ISLAMABAD (Staff Report) – The government of Khyber Pakhtunkhwa has decided to form a technical advisory committee comprising of foresters, ecologists, academics, and representatives of civil society and media to re-examine the species to be planted under KP’s Billion Tree
ISLAMABAD (Staff Report) – The government of Khyber Pakhtunkhwa has decided to form a technical advisory committee comprising of foresters, ecologists, academics, and representatives of civil society and media to re-examine the species to be planted under KP’s Billion Tree Tsunami Project.
The decision was taken during a ‘Billion Tree Tsunami Project (BTTP) Meeting’ held at the KP House yesterday.
The meeting was chaired by Malik Amin Aslam, former Environment Minister and Chair-Green Growth KP province.
Forest Secretary Nazar Shah, Project Director Muhammad Siddiqui Khan Khattak, Chief Conservator Shabbir Hussain, Conservator of Forests in Abbotabad Azhar Ali Khan, and a large number of foresters, representatives from academia, civil society and media also attended the meeting.
The meeting was convened after a news story of planting “wrong species” such as Conocarpus, Eucalyptus, Dodonea and Mesquite, appeared in a newspaper and was circulated with foresters on All-Forester Network, maintained by a think tank LEAD Pakistan.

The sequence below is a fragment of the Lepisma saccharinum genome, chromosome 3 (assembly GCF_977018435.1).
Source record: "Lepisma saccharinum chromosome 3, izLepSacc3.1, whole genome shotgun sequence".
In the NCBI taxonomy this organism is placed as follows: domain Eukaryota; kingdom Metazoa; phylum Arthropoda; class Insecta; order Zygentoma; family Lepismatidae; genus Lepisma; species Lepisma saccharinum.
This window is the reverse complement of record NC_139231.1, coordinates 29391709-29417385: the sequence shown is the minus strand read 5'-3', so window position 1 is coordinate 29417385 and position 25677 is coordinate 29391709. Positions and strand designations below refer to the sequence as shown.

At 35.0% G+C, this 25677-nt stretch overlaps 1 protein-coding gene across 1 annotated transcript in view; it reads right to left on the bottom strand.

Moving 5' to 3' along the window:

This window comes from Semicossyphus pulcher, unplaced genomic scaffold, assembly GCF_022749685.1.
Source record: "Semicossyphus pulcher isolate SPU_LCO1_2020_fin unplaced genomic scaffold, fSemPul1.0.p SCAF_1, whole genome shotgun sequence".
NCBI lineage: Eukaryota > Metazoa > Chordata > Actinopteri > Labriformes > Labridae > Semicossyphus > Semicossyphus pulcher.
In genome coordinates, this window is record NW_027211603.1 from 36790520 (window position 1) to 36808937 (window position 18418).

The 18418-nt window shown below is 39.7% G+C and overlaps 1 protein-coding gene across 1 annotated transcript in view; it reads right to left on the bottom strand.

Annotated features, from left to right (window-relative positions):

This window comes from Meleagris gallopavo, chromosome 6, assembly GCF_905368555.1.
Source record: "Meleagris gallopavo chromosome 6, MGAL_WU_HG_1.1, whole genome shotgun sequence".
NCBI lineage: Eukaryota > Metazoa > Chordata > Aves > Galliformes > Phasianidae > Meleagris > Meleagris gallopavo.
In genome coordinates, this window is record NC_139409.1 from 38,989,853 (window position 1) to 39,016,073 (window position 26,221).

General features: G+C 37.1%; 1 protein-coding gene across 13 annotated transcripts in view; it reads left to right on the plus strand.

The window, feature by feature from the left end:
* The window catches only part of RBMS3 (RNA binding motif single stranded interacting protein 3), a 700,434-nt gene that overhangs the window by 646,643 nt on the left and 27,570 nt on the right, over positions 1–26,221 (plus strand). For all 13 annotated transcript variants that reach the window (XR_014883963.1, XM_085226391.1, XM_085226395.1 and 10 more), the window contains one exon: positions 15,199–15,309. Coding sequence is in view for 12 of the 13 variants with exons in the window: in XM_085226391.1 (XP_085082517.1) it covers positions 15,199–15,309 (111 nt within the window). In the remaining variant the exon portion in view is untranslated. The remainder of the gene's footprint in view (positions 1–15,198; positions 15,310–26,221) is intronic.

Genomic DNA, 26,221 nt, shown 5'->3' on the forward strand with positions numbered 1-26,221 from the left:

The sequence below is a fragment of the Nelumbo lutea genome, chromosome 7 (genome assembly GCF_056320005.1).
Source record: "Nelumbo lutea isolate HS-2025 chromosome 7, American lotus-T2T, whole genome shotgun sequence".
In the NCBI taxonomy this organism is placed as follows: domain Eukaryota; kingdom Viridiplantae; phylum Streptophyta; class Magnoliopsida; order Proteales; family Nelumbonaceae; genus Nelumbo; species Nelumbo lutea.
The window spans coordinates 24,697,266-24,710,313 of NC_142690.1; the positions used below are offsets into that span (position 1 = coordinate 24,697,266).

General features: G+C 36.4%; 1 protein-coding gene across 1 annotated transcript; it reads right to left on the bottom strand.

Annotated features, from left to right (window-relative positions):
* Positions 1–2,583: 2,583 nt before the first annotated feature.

Experts in the
story criticized the project for planting several non-native species in the province.
Responding to the concerns, Malik Amin Aslam said that almost 50 percent of the billion trees would grow through natural regeneration in existing forests. He said the remaining would be introduced under planned afforestation of more than 70 indigenous and locally popular species, to be planted according to local requirements, biodiversity considerations and ecosystem adaptability.
“The BTTP should be a source of pride for the country as it has been duly recognized by the global “Bonn Challenge” and audited by international organisations,” said Aslam.
“No other project can fall under this category of global recognition and transparency,” he added.
Shabbir Hussain said: “Going against the normal pace of up to Rs400 million per year and planting up to 8 million seedlings, the project has used investment of up to Rs. 4000 million per annum and planting pace of up to 200m seedlings per annum.
Nazar Shah said that the total percentage of Eucalyptus will be less than 10% in Billion Trees Project. “The figure of 50% ratio of Eucalyptus is wrong,” he clarified.
According to the Forests secretary, 40 million native species will further reduce the percentage of non-native species planted under the project.
Responding to the concerns raised over the planting of the Conocarpus species, he stated that it might be less than 0.01% of the total plantation as it is only grown along roads and motorways.
Shah also announced that he will form a technical advisory committee comprising of foresters, academia, civil society and media, which would meet quarterly to look into such matters and ensure the smooth implementation of the project.
A field visit to the project sites will also be organised on the 18th of May so that the committee knows where the project stands currently.
The government of Khyber Pakhtunkhwa has assigned Rs. 15 billion for the BTTP. It was acknowledged and formally registered under the global Bonn Challenge, a voluntary regime set up under the UNFCCC umbrella for restoring 350 million hectares of forests around the world.